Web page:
Thursday, May 05, 2011

A Few Links, Comments and Commentary

Yesterday Representative Matt Dean, the Republican House Majority Leader in Minnesota learned a hard lesson – petty insults (pencil-necked little weasel) and misrepresentation of facts (lying) regarding Neil Gaiman are a big mistake. He had the gall to say in a speech on the floor that he hated Neil Gaiman and then called him a thief for taking a speaking fee at a Minnesota library (that came from a voter-approved fun in part to support the arts). Gaiman’s intelligent, slightly understated, and always creative reactions to it all have only made Representative Dean look like a complete idiot. Minnesota Republicans – do you really want that guy representing you? Links of relevance: Neil Gaiman’s blog about it, an interesting interview with Gaiman, and Representative Dean’s sorry excuse of an apology that only makes him look like more an idiot.

Naill Alexander, aka The Speculative Scotsman, wrote an interesting post about George RR Martin with quite a bit of it dedicated to discussion of the long delay between books and the fans that are very unhappy with it. Really, the post or the comments don’t add anything new to the debate – it’s all the usual talk complete with Adam of The Wertzone stepping into defend Martin. The exception of course is Hal Duncan’s comment – which is absolutely brilliant. I really wonder what Martin thinks of it.


Adam Whitehead said...

I actually thought Niall was moving into an interesting discussion area not necessarily about GRRM, though bringing him up was a bad move as it led to the standard devolution of the thread into the usual suspects (bar Hal's spectacularly angry post).

But I think the point raised about whether it's possible for *any* author today to take a break from a long-running series to write something else without enraging fans is one worth exploring elsewhere. It used to be more the norm with people like Moorcock and Vance going back and forth between multiple series and stand-alones, sometimes leaving cliffhangers unresolved for years until they felt inspired to get back and resolve them.

But as we've seen with Martin, Lynch, Rothfuss and to some extent Jordan, even the hint that you are doing something else is enough to enrage large numbers of people, even if that something else is a prequel or short story set in the same universe or a short online serialised story or a kids' book. What would the current generation made of being left to stew for 20 years between Books 2 and 3 of THE DYING EARTH and seeing the author writing dozens of short stories and novels in the interim?

Neth said...

Yeah, I agree - but bringing up Martin was a big mistake. I think centering the discussion around Brandon Sanderson would have been a bit more productive and (maybe) would have avoided the regression into the usual stuff.

But then we would have never gotten Hal's brilliant response.

Justin said...

Brandon's going to be an interesting test case, no? The Stormlight books are going to be seriously delayed until WOT is done. He's also got his hands in the Mistborn franchise, his YA Librarian books, and he talks a lot about side projects as well. Not to mention the thought of Harriet signing off on some future Randland books that Brandon would be under tremendous pressure to be involved in I imagine.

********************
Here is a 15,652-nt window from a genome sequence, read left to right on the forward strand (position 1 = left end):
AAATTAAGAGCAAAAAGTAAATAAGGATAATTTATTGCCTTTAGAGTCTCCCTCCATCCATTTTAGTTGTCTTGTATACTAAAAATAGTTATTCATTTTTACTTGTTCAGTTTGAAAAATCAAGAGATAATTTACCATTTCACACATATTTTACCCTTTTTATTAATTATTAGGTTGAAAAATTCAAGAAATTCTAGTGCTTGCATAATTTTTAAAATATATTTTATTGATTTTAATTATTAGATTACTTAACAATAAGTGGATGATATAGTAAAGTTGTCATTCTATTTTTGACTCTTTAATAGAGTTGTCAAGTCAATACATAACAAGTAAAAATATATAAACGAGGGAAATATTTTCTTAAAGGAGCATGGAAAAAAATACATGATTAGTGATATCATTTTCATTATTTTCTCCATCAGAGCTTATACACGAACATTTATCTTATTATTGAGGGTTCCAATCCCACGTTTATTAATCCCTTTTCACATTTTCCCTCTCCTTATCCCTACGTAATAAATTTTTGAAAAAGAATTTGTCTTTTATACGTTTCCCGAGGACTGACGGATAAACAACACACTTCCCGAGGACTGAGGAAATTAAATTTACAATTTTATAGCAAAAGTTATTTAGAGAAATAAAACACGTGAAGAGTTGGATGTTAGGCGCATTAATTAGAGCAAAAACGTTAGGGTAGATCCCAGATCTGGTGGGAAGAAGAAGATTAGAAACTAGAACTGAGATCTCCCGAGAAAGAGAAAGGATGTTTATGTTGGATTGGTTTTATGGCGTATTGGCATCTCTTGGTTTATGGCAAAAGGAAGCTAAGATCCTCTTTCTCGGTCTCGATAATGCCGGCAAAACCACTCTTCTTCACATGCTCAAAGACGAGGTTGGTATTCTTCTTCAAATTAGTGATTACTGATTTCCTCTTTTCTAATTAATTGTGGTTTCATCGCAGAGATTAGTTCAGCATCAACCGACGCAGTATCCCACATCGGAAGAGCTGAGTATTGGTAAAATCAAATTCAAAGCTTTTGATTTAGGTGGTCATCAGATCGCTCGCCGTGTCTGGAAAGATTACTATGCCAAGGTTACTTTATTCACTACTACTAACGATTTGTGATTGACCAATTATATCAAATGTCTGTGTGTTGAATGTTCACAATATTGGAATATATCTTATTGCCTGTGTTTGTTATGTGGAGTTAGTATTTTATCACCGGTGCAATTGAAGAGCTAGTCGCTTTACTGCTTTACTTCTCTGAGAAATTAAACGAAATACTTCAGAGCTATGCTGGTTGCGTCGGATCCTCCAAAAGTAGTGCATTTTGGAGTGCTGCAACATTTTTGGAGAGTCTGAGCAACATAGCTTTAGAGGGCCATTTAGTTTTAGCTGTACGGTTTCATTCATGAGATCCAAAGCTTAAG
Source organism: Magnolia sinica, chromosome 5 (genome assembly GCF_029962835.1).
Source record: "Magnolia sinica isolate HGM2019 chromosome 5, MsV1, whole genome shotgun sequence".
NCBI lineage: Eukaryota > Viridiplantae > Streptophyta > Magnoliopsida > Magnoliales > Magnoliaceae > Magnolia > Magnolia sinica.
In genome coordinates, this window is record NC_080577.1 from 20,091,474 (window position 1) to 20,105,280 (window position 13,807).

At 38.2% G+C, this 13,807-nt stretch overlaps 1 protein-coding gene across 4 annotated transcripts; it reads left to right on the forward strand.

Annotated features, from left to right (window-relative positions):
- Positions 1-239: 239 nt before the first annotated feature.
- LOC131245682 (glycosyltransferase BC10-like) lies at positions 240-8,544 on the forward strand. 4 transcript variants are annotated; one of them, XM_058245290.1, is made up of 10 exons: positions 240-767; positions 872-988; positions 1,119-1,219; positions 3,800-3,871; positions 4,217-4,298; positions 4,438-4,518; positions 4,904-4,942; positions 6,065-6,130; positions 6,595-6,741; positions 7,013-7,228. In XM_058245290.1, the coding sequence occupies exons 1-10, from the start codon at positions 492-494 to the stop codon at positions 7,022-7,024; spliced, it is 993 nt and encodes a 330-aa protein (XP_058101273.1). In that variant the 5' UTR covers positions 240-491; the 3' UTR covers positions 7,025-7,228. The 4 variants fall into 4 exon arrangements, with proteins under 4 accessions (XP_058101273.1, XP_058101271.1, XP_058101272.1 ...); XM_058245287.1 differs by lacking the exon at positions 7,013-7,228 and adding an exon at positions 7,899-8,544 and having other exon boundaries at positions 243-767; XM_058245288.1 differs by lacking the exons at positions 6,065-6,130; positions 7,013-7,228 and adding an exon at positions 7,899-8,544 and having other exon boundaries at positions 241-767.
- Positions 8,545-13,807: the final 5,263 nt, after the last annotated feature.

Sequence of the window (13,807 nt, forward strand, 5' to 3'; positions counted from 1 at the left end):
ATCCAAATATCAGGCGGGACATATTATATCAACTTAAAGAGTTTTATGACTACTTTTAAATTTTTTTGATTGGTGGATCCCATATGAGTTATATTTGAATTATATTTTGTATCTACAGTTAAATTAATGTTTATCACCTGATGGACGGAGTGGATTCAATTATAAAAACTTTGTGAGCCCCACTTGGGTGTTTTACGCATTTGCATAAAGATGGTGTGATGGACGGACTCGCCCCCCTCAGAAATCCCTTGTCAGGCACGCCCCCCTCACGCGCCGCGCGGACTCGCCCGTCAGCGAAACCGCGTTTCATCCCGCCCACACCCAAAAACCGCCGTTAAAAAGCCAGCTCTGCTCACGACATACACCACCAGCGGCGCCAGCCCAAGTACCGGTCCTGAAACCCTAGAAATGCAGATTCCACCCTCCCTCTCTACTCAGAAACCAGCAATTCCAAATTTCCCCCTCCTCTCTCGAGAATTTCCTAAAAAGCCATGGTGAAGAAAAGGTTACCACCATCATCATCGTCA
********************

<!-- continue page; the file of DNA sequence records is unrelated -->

Now, he's somewhat insulated because he churns out so much copy, but how long can he keep that up? I definitely think side projects is healthy for authors and Martin, Jordan, and Rothfuss may have found their work on their primary series easier if they were under less popular demand to work on it exclusively.

Neth said...

@Justin - Sanderson's output will go down, there is no doubt about it. First, he has said that the 12-14 hour days he pulls writing the WOT books are not sustainable and he plans to drop that down to much more reasonable when he finsishes. But, he's also benefited a lot by scheduling - the Mistborn books were actually bought several years before their release, that gave him a lot of time to polish them up and work on other projects. The benefit of that 'extra' time is pretty much gone now, so it's very unlikely that he'll continue to churn out 2-3 books a year. I expect he'll back off to 1 per year in the next couple of years (not that 1 per year is slow or anything).

Cody said...

Not to derail back to Martin too much, but I thought Duncan was just rude and unnecessarily nasty. I'm glad to have George take as long as needed to keep the quality up, but you can't promise something for years and years and expect people to not get at least a bit impatient.

To Adam's question about taking breaks, I suspect the norm has come about today due to marketing efforts being geared to series rather than authors, not to mention the echo chamber of the 'net itself. I doubt that The Dying Earth was released amidst a flurry of interviews and the like, during which Vance himself declared it to be the first of four books. If that HAD happened, I suspect the 20 year gap would then have engendered some peevishness.

Neth said...

@Cody - I think that Duncan was rude and nasty to make a point. People who are angry over the delays have been very rude, nasty and disrespectful to Martin and other authros (like Jordan when they say 'don't pull a Jordan). Duncan just went to the another extreme to make his point.


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